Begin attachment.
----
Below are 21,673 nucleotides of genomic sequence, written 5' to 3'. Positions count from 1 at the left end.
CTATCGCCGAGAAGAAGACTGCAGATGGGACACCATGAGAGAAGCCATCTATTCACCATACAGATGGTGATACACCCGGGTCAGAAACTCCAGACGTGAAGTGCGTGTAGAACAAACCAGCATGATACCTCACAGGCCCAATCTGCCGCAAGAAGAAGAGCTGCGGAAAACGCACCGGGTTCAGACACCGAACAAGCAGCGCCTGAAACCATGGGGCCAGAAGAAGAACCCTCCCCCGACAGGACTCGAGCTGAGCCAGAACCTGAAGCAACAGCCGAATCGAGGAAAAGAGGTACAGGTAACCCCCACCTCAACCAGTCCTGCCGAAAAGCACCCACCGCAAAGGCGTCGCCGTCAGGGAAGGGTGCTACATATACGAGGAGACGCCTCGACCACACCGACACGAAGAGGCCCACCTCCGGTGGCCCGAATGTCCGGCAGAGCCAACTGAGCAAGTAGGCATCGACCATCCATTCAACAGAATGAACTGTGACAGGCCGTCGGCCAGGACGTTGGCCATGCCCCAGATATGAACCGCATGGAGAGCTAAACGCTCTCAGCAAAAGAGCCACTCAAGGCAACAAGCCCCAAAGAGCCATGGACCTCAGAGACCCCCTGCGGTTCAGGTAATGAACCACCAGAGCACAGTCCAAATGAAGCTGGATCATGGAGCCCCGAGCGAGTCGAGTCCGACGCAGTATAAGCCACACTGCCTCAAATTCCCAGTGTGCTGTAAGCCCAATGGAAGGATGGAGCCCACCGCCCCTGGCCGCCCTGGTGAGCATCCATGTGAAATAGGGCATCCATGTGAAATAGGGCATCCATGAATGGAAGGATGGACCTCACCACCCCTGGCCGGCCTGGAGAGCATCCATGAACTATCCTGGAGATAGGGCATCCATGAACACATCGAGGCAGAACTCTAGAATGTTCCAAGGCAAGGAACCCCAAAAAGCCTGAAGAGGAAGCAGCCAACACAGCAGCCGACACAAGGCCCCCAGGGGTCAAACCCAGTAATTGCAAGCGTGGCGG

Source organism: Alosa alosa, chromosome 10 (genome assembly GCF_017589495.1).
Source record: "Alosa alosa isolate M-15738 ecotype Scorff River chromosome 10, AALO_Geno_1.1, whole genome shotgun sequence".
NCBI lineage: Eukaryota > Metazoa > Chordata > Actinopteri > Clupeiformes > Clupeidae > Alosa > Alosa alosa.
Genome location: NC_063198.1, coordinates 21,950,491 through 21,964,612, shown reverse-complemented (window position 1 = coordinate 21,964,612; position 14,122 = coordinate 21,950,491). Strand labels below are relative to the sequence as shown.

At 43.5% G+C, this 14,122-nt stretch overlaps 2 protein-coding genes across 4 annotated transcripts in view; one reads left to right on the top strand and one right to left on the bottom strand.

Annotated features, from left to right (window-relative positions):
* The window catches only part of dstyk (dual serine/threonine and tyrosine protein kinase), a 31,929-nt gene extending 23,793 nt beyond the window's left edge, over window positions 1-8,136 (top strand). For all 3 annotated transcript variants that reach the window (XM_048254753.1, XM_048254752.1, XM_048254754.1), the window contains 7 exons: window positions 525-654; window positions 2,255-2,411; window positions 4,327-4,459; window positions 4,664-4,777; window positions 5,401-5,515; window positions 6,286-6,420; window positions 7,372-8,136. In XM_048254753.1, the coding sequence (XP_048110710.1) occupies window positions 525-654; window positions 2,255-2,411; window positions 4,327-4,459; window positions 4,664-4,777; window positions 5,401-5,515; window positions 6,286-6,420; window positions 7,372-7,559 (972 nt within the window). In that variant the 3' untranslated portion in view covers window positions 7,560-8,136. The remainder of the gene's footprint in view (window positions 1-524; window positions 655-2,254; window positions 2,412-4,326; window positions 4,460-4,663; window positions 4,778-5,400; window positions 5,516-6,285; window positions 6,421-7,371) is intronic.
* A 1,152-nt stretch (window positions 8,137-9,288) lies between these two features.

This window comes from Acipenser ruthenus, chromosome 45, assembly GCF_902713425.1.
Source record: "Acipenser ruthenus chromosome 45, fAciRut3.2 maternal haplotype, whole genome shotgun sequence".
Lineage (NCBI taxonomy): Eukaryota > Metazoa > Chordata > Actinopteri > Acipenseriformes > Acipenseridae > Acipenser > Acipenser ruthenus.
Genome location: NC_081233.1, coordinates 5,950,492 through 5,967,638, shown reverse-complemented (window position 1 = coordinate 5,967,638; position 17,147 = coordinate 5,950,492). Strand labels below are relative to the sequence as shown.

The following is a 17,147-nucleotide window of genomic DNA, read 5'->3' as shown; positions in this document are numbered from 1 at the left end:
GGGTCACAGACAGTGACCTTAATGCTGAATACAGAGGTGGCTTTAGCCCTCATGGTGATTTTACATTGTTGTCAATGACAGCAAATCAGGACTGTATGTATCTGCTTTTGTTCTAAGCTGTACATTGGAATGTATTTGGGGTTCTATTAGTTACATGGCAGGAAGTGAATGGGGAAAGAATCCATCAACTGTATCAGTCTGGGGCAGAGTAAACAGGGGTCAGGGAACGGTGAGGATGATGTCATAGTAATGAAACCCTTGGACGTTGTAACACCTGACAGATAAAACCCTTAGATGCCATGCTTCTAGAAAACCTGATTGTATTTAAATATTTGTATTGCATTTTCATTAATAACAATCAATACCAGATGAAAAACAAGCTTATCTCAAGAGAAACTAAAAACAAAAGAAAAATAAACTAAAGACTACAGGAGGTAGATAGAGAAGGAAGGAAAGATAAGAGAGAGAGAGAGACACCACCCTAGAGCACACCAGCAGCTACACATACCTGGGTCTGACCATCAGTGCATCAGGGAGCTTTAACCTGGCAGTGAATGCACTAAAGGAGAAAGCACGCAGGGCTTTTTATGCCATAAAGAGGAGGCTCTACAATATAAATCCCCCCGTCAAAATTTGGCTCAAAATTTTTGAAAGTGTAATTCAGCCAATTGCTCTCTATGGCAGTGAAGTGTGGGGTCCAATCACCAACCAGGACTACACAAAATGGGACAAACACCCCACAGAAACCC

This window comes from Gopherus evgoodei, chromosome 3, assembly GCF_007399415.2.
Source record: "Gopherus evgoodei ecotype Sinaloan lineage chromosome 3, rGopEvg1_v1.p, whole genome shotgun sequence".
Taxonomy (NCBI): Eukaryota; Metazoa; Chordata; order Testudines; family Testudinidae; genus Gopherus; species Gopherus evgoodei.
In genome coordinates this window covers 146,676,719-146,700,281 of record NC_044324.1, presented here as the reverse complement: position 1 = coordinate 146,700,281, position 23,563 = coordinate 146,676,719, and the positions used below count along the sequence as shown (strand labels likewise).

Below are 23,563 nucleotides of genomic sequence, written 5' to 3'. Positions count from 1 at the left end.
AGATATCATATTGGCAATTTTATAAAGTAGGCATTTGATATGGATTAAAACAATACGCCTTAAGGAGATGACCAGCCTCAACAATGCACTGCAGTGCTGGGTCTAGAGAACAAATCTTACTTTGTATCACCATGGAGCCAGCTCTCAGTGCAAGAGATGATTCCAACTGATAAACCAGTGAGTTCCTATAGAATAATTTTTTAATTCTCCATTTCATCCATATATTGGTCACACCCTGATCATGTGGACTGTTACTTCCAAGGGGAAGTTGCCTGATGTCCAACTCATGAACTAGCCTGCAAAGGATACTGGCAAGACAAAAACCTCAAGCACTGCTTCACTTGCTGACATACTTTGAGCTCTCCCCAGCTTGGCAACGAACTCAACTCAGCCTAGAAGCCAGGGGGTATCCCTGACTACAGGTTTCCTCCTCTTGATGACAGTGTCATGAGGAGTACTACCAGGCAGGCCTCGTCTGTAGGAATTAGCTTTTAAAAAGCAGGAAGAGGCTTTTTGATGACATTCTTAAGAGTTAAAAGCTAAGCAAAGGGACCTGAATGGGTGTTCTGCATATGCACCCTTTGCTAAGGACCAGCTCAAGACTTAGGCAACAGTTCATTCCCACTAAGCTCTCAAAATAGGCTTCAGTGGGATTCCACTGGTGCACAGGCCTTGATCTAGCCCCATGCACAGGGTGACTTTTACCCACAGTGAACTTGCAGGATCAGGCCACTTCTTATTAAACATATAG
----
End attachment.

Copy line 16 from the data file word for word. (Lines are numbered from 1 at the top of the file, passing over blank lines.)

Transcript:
GGGTCACAGACAGTGACCTTAATGCTGAATACAGAGGTGGCTTTAGCCCTCATGGTGATTTTACATTGTTGTCAATGACAGCAAATCAGGACTGTATGTATCTGCTTTTGTTCTAAGCTGTACATTGGAATGTATTTGGGGTTCTATTAGTTACATGGCAGGAAGTGAATGGGGAAAGAATCCATCAACTGTATCAGTCTGGGGCAGAGTAAACAGGGGTCAGGGAACGGTGAGGATGATGTCATAGTAATGAAACCCTTGGACGTTGTAACACCTGACAGATAAAACCCTTAGATGCCATGCTTCTAGAAAACCTGATTGTATTTAAATATTTGTATTGCATTTTCATTAATAACAATCAATACCAGATGAAAAACAAGCTTATCTCAAGAGAAACTAAAAACAAAAGAAAAATAAACTAAAGACTACAGGAGGTAGATAGAGAAGGAAGGAAAGATAAGAGAGAGAGAGAGACACCACCCTAGAGCACACCAGCAGCTACACATACCTGGGTCTGACCATCAGTGCATCAGGGAGCTTTAACCTGGCAGTGAATGCACTAAAGGAGAAAGCACGCAGGGCTTTTTATGCCATAAAGAGGAGGCTCTACAATATAAATCCCCCCGTCAAAATTTGGCTCAAAATTTTTGAAAGTGTAATTCAGCCAATTGCTCTCTATGGCAGTGAAGTGTGGGGTCCAATCACCAACCAGGACTACACAAAATGGGACAAACACCCCACAGAAACCC